MesenCult™ Expansion Kit (Mouse)

For the culture of mouse MSCs and MEFs

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MesenCult™ Expansion Kit (Mouse)

For the culture of mouse MSCs and MEFs

1 Kit
Catalog #05513
234 USD

Required Products


MesenCult™ Expansion Kit (Mouse) is standardized for the culture of mouse mesenchymal stromal cells (MSCs; also known as mesenchymal stem cells) and mouse embryonic fibroblasts (MEFs). The kit includes MesenCult™ Basal Medium (Mouse), MesenCult™ 10X Supplement (Mouse), and MesenPure™. MesenCult™ Expansion Medium has been optimized for the derivation and expansion of mouse MSCs and MEFs in vitro as well as for the detection of colony-forming unit–fibroblasts (CFU­F). This kit was optimized using cells from the mouse strain C57BL/6.
To facilitate the enrichment of MSCs and MEFs during cell culture without serial passaging and frequent medium changes, simply add MesenPure™ to complete MesenCult™ Expansion Medium just prior to use. Although not required, the addition of MesenPure™ is strongly recommended, as the resulting MSC and MEF cultures are more homogeneous and exhibit more robust proliferation, differentiation, and colony formation when compared to complete MesenCult™ Expansion Medium alone.
NOTE: MesenCult™ Expansion Medium must be supplemented with L-Glutamine (Catalog #07100).
• Fast expansion of mouse MSCs with robust enrichment as early as passage 0.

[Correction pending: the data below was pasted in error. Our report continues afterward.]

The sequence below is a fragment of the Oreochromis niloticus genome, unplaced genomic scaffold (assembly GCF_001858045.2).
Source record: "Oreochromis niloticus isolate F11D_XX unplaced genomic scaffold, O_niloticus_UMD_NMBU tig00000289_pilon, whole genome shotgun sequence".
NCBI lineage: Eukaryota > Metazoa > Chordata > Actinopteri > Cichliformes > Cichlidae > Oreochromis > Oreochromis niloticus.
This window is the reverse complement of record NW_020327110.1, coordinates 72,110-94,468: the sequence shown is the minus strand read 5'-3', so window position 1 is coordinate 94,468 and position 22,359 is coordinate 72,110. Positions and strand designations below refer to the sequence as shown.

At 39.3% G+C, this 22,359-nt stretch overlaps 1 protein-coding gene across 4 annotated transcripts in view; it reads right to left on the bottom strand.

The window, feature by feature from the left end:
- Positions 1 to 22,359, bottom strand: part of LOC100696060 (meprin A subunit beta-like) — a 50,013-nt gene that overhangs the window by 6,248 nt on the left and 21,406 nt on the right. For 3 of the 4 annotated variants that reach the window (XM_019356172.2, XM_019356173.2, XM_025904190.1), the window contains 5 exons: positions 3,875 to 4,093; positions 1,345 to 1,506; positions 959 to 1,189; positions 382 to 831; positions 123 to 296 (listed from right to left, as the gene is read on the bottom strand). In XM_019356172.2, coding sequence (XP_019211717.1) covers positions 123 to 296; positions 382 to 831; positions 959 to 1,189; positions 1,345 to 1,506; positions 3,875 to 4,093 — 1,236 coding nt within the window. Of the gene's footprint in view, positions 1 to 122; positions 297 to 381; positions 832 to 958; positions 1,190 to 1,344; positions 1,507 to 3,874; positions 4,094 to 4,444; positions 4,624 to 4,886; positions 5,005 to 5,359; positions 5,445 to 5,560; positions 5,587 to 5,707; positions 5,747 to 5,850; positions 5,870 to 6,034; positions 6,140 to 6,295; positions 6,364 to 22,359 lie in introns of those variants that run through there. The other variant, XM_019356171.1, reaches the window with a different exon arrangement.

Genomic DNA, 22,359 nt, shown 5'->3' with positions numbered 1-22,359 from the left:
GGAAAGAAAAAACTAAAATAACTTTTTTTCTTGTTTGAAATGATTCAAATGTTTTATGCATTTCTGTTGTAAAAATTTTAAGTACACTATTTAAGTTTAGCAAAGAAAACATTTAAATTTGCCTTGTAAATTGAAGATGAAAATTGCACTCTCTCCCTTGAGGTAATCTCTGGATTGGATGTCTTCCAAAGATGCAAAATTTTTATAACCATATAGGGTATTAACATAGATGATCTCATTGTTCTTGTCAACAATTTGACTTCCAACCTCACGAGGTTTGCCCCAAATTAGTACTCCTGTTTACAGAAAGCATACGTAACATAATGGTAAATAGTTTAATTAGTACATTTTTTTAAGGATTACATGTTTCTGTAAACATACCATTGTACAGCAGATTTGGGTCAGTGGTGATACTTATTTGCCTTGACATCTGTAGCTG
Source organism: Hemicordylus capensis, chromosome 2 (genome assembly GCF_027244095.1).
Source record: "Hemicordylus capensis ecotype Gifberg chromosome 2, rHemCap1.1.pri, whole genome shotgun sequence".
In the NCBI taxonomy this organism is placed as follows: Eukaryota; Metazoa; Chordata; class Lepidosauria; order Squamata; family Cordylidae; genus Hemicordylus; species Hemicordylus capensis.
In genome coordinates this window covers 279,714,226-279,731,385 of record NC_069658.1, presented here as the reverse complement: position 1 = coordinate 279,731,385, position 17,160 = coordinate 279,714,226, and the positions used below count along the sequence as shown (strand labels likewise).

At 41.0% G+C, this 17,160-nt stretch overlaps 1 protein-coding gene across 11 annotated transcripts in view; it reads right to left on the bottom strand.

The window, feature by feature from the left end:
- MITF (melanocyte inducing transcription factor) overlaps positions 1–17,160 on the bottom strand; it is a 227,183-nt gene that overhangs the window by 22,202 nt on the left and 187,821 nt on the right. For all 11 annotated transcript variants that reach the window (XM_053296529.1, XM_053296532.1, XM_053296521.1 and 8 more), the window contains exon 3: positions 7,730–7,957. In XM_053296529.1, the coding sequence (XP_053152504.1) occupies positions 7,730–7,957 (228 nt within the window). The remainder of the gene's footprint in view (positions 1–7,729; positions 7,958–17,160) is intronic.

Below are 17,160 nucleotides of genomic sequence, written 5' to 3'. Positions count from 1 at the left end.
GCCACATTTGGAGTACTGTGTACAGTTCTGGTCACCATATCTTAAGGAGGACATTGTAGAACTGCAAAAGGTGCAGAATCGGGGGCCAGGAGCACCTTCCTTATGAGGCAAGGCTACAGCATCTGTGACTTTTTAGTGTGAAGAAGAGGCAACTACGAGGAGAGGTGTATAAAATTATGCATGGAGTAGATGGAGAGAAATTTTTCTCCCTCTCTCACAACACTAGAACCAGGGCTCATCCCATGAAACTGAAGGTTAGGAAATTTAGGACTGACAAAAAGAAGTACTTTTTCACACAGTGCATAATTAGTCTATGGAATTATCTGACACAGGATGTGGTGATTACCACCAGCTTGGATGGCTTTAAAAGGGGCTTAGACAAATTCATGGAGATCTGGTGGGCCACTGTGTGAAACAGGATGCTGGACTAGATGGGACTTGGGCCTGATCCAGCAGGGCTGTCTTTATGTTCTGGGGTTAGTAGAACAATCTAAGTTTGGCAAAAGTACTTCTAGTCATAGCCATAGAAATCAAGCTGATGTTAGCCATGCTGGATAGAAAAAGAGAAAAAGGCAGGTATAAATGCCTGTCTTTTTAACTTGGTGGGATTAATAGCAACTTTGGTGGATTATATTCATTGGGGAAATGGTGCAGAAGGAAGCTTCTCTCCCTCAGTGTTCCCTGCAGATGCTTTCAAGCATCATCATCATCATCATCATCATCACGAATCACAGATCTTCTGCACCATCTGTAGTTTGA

• Optimized for use with mouse bone marrow-, compact bone- and adipose-derived MSCs and MEFs.
• Obtain homogeneous mouse MSC cultures while maintaining tri-lineage differentiation potential.
• Rigorous raw material screening and quality control minimize lot-to-lot variability and increase reproducibility between experiments.
  • MesenCult™ Basal Medium (Mouse), 450 mL
  • MesenCult™ 10X Supplement (Mouse), 50 mL
  • MesenPure™, 0.5 mL
Specialized Media
Cell Type:
Mesenchymal Stem and Progenitor Cells; Mouse Embryonic Fibroblasts
Cell Culture; Colony Assay; Expansion
Area of Interest:
Stem Cell Biology

Scientific Resources

Educational Materials


Product Applications

This product is designed for use in the following research area(s) as part of the highlighted workflow stage(s). Explore these workflows to learn more about the other products we offer to support each research area.

Data and Publications


Procedure Summary for Hematopoietic CFU Assays

Figure 1. CFU-F Assay Comparing Mouse Bone Marrow (BM) MSCs Derived and Cultured in MesenCult™ Expansion Medium With and Without MesenPure™, and Other Commercially Available Media

Numerous CFU-F colonies were observed in cultures maintained in (A) MesenCult™ Expansion Medium (Control) and in (B) same medium containing MesenPure™. Few to no colony formation were observed when cultures were maintained in (C) Commercial Medium 1 or (D) Commercial Medium 2. Seeding density: 5x10^4 cells/cm^2.

Procedure Summary for Hematopoietic CFU Assays

Figure 2. Long-Term Expansion of Mouse BM-Derived MSCs is Observed When Cells are Cultured in MesenCult™ Expansion Medium

Mouse BM MSCs, derived and cultured in MesenCult™ Expansion Medium (Control), show superior long-term expansion rate compared to Commercial Medium 1 and 2. The addition of MesenPure™ enriches for MSCs as early as passage 0 and further improves the expansion rate beyond passage 8. The doubling time of mouse MSCs cultured with or without MesenPure™ are 2.29 and 3.01, respectively. BM MSCs culture-expanded using the MesenCult™ Expansion Kit, with or without MesenPure™, were done under hypoxic conditions. BM MSCs culture-expanded in Commercial Medium 1 and 2 were culture-expanded under normoxic conditions as recommended by their protocols. Data shown from one representative experiment (n=3).